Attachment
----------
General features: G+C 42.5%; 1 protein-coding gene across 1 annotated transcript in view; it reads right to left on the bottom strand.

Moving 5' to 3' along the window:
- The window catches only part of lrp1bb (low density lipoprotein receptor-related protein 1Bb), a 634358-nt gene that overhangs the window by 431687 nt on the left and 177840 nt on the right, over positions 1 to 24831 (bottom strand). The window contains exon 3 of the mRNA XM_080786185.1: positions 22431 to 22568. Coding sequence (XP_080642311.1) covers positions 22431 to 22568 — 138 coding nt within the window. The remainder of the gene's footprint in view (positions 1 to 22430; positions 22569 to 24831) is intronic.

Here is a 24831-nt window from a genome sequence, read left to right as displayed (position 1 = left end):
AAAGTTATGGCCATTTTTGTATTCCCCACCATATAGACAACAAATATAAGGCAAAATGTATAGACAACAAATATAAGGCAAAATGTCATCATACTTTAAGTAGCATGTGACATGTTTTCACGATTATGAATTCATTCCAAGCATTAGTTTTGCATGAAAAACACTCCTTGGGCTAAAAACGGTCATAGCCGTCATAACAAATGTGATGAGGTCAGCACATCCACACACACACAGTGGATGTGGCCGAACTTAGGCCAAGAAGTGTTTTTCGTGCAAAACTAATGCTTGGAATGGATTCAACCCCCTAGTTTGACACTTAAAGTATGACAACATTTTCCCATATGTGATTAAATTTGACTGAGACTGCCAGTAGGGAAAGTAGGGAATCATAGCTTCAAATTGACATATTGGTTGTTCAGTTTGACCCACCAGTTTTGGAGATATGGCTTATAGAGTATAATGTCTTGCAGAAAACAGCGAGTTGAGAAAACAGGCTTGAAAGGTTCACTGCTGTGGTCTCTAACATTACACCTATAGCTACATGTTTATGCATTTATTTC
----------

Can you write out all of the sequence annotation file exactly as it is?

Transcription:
General features: G+C 42.5%; 1 protein-coding gene across 1 annotated transcript in view; it reads right to left on the bottom strand.

Moving 5' to 3' along the window:
- The window catches only part of lrp1bb (low density lipoprotein receptor-related protein 1Bb), a 634358-nt gene that overhangs the window by 431687 nt on the left and 177840 nt on the right, over positions 1 to 24831 (bottom strand). The window contains exon 3 of the mRNA XM_080786185.1: positions 22431 to 22568. Coding sequence (XP_080642311.1) covers positions 22431 to 22568 — 138 coding nt within the window. The remainder of the gene's footprint in view (positions 1 to 22430; positions 22569 to 24831) is intronic.

Here is a 24831-nt window from a genome sequence, read left to right as displayed (position 1 = left end):
AAAGTTATGGCCATTTTTGTATTCCCCACCATATAGACAACAAATATAAGGCAAAATGTATAGACAACAAATATAAGGCAAAATGTCATCATACTTTAAGTAGCATGTGACATGTTTTCACGATTATGAATTCATTCCAAGCATTAGTTTTGCATGAAAAACACTCCTTGGGCTAAAAACGGTCATAGCCGTCATAACAAATGTGATGAGGTCAGCACATCCACACACACACAGTGGATGTGGCCGAACTTAGGCCAAGAAGTGTTTTTCGTGCAAAACTAATGCTTGGAATGGATTCAACCCCCTAGTTTGACACTTAAAGTATGACAACATTTTCCCATATGTGATTAAATTTGACTGAGACTGCCAGTAGGGAAAGTAGGGAATCATAGCTTCAAATTGACATATTGGTTGTTCAGTTTGACCCACCAGTTTTGGAGATATGGCTTATAGAGTATAATGTCTTGCAGAAAACAGCGAGTTGAGAAAACAGGCTTGAAAGGTTCACTGCTGTGGTCTCTAACATTACACCTATAGCTACATGTTTATGCATTTATTTC